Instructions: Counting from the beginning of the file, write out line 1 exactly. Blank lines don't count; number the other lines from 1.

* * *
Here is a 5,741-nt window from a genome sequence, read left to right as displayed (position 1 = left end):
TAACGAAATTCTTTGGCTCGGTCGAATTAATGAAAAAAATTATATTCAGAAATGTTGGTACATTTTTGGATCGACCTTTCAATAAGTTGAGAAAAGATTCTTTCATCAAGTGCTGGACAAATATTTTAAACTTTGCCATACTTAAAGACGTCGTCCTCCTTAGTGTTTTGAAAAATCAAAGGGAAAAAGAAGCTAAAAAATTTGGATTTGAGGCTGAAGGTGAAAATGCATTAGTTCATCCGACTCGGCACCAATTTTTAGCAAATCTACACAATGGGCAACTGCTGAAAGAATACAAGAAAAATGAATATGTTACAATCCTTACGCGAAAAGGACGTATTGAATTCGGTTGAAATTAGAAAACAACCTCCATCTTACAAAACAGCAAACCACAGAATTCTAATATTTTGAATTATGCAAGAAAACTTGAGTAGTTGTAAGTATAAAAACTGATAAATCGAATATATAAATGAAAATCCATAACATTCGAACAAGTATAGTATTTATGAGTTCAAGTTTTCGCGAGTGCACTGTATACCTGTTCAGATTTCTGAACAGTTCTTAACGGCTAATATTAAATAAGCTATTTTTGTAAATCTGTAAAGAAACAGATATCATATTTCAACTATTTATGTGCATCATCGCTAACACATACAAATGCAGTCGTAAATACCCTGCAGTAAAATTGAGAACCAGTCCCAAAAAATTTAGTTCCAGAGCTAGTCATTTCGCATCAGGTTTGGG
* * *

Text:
Here is a 5,741-nt window from a genome sequence, read left to right as displayed (position 1 = left end):